The diabetes diet debate has shifted, and the result could save millions of people.
The question used to be, is a low-carb high-fat diet dangerous? Is it going to kill us?
Now the question has become, is a low-carb high-fat diet the best first-line treatment for reversing diabetes in millions of people?
According to a recent article in inews.co.uk, the answer is probably: Yes. That’s an impressive evolution.
The article referenced a review study published in The American Journal of Clinical Nutrition from July 2018. The authors reviewed 36 studies that measured HgbA1c (a marker of your average three-month blood sugar level) in response to the percentage of carbohydrates vs fats consumed. They defined low carbohydrate diets as <40% of calories from carbs. Compared to the standard American diet, <40% may be low carb. But in today’s health conscious low-carb circles, 40% is still an enormous amount of carbohydrates (many consume <5% from carbs).
Here’s the amazing part. Even with 40% carbs, even though the difference was small and tended to decrease over time, the low carb diets showed better efficacy than low-fat diets for reducing HgbA1c. To be honest, this was a fairly low-quality study with unimpressive results. Yet the take away for many was the same. Low carb works for improving diabetes.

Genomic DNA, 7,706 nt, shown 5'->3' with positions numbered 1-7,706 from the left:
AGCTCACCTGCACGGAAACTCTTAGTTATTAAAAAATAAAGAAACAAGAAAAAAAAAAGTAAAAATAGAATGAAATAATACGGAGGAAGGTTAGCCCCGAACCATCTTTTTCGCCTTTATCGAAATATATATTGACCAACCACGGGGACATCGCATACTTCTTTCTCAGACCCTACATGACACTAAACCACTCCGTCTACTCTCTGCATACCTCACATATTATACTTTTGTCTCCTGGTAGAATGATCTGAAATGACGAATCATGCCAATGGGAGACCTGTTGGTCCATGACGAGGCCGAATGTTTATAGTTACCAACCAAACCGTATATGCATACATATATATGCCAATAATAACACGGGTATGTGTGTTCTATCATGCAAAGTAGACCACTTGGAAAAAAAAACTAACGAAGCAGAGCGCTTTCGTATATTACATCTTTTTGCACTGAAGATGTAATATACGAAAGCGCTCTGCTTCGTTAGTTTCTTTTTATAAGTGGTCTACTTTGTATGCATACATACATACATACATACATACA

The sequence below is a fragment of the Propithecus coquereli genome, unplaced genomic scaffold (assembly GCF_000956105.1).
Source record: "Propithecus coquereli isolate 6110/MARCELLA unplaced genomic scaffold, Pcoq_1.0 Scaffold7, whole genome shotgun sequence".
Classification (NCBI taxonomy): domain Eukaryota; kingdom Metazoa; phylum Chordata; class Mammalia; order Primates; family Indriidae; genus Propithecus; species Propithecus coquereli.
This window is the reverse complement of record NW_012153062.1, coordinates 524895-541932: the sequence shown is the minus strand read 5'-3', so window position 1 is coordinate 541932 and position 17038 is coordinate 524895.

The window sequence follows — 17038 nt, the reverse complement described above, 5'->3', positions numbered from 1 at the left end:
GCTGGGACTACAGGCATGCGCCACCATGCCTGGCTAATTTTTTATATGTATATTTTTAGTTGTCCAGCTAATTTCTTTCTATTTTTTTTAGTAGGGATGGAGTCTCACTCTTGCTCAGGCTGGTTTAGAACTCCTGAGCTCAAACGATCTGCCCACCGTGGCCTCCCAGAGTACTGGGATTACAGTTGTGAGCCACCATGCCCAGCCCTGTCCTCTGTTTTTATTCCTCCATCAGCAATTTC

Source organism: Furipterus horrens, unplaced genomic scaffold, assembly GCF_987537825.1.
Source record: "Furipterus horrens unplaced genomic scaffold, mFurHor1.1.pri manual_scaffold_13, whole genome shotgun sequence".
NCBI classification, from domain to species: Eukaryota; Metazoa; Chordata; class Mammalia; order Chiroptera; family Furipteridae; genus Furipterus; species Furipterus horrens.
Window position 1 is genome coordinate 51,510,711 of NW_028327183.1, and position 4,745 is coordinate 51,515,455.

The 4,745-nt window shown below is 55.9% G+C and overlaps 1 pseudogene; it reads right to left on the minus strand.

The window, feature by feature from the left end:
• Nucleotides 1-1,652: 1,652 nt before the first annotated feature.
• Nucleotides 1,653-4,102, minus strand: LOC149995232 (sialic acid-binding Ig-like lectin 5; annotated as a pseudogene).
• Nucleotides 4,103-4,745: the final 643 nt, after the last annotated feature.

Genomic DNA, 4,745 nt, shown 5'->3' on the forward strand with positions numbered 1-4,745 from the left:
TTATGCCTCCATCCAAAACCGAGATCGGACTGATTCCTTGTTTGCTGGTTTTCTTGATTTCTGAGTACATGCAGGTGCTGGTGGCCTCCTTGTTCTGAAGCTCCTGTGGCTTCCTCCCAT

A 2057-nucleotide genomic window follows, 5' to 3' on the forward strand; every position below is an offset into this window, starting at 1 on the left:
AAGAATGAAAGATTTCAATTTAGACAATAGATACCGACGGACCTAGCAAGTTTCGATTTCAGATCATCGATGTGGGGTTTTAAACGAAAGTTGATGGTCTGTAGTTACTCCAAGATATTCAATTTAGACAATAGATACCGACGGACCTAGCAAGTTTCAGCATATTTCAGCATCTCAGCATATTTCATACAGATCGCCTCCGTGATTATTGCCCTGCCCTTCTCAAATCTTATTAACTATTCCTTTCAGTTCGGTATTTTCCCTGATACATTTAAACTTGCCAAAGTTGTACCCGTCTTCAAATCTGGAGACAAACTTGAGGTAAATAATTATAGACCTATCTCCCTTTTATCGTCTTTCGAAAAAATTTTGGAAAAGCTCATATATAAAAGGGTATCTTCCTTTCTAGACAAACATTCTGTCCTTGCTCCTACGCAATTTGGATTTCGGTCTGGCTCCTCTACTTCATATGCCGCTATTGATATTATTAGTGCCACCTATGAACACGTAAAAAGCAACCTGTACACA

While I agree that low carb diets should be first line interventions for those with diabetes, I do not believe this is the best trial to show that. Far better, in my opinion, are the 10-week and 1-year trial data from Dr. Hallberg and Virta Health. Their very low (<5%) carbohydrate intervention showed 83% compliance with a reduction of HbgA1c from 7.6 to 6.3%. That’s an incredible result. But here is the kicker. They achieved those results while eliminating or reducing insulin in 94% of the patients.
So, while we should appreciate The American Journal of Clinical Nutrition study, we also have to interpret it in light of the available evidence. Lower quality observational evidence is conflicting and is fraught with confounding variables, methodological problems, and the inability to prove causation.
Instead, we should be focusing on the higher quality intervention studies, such as that from Virta Health, to help guide us. This is the science that supports low-carb diets being the first-line treatment for individuals with diabetes. The time has come to change the paradigm for treating diabetes and science is showing us the way.
Thanks for reading.
Bret Scher, MD FACC